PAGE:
10 Details From Disney Films That Were Stolen From Real Historical Moments | 22 Words

Disney films are wonderful fantasy romps.

Even better, most of them have stood the test of time, mainly because the good folks at Disney are careful about prioritizing story over historical accuracy.

There are moments, however, where Disney films are accurate. Here are a few examples.

1. Percy the pug

One of the most delightful parts of Pocahontas is Percy, Governor Ratcliffe's extremely pampered and persnickety dog. While the movie doesn't get most facts about the actual historical figure Pocahontas right, it is accurate to add Percy.

In the late 1500s, pugs were popular at European courts, beloved for their loyalty and companionship. They were even the official dog of the House of Orange. It is completely believable that Governor Ratcliffe would have a pug.

2. Ariel's shipwreck

In the beginning of The Little Mermaid, Ariel explores a shipwreck, but is chased away by a shark. Turns out, that shipwreck is historically accurate.

According to the director of Texas A&M's Center for Maritime Archaeology and Conservation, the ship is a very accurate representation of a Spanish galleon, the sort of ship that would have sailed the ocean in the 1800s, which is the time The Little Mermaid is set in.

3. Night howlers

Remember the night howlers, those flowers that made all those animals go savage on Zootopia? Turns out, they're based on an actual plant.
The autumn crocus, which, btw, looks EXACTLY like a night howler, is highly toxic and can cause cardiac arrest, multi-organ failure and bloody vomiting. It won't turn animals savage, but it could very well kill them...

4. Gustav's kitchen training

One of the most wonderful things about watching Ratatouille, a truly excellent movie, is all the little details that went into crafting the chef's kitchen.

Turns out the animators spent a long time in actual restaurants learning all the sounds and mores of professional kitchens. This means that most of the things in the kitchen, all the way down to the way the chefs chop onions in the film, are accurate.

5. Hercules' labors

Disney took a lot of liberties with Hercules story in the eponymous animated tale. Yes, Hercules is based on a mythological figure, but there was enough deviation from the classical tale for Greek mythology buffs to go "huh?"

One way the film remained true to the original tale were all the labors he had to complete to become a true hero, and that includes defeating the Nemean Lion (above looking suspiciously like Scar), the Erymanthean Boar, and the Stymphlaian Birds.

6. Those biscuits on Brave

Brave is one of the most delightful Disney movies ever. Watching Merida fulfill her quest is a joy, as is watching her try to corral her naughty brothers. While Merida's story is not real, one part of it is very historically accurate - those biscuits.

Tipperary biscuits are a traditional Scottish dessert and they're made of flour, butter, several spices and strawberry jam. Add a maraschino cherry on top and you've got a super delightful desert.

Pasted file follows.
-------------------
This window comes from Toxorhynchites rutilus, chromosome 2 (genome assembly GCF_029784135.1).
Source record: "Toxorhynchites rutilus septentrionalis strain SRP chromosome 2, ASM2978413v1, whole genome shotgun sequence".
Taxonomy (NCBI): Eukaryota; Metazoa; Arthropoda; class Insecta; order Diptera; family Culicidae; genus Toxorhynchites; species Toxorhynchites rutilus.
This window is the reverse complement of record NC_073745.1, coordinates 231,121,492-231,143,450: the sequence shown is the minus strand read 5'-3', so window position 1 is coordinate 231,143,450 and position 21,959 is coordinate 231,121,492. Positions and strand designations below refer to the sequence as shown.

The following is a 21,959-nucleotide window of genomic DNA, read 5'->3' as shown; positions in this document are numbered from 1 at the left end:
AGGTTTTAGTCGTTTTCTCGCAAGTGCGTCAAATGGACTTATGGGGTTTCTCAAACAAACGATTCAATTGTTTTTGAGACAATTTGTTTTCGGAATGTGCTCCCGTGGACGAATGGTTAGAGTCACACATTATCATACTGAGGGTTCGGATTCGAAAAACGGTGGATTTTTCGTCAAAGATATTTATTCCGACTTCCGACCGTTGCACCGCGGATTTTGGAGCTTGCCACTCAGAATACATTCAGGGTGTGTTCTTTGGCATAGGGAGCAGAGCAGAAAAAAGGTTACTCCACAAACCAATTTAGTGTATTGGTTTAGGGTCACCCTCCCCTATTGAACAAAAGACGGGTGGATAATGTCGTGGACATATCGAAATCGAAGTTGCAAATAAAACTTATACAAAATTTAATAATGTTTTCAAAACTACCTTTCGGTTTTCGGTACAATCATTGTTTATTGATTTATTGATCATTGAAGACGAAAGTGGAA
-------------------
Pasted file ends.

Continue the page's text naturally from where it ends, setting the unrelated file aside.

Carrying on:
7. The names in The Emperor's New Groove

Who doesn't love The Emperor's New Groove? The comical Disney musical has enough fun and excitement to get anyone dancing and having a good time. But did you know the names of the characters in the films were based on actual Incan places and concepts?

The name of Emperor Kuzco comes from the name of the ancient Incan capital, Cuzco, which is what is now in modern day Peru. Also significant is the name of his sidekick Pacha, which means "earth." Pacha literally grounds the flighty Kuzco.

8. Moana's dad's tattoo

One of the coolest things about Moana – other than the entire film, of course – were all the tattoos. While Maui's tattoos weren't a hundred percent legit, being that he is a mythical figure, Moana's father's were surprisingly accurate.

His tattoo is called a pe'a, and would take over 10 (very painful) days to complete. Still, it was necessary if a man wanted to become a chief. Another historical accuracy were the traditional round Samoan houses called fale, which stuck close to the originals.

9. Mulan is based on an actual Chinese legend

Disney's Mulan was an epic of girl power that also gave us one of the hottest Disney princes ever in the form of Li Shang. But did you know it was based on an actual legend?

The legend of Hua Mulan dates back to the 6th century, when the Ballad of Mulan was transcribed in the Musical Records of Old and New. In the legend, Mulan is working at her loom when a male from her family is called to serve the army. Since her father is elderly, and her brother is just a child and she is already well versed in martial arts, Mulan takes their place.

10. Hatred of the Romani

The Hunchback of Notre Dame is one of the most gut wrenching Disney films ever, mainly because you couldn't help but mourn the fate of poor Quasimodo, and curse the dastardly Judge Frollo. While the tale is based on the French novel by Victor Hugo, many things in it are accurate.

One of the worst things is the way Judge Frollo and the rest of the citizens treat the Romani, who they refer to as gypsies. Historically, the Romani have been reviled in Europe as itinerant thieves and swindlers, and were thought to have been driven out of Egypt for harboring the baby Jesus. In actuality, the Romani are descended from the dalits or so-called "untouchables" of the Indian subcontinent.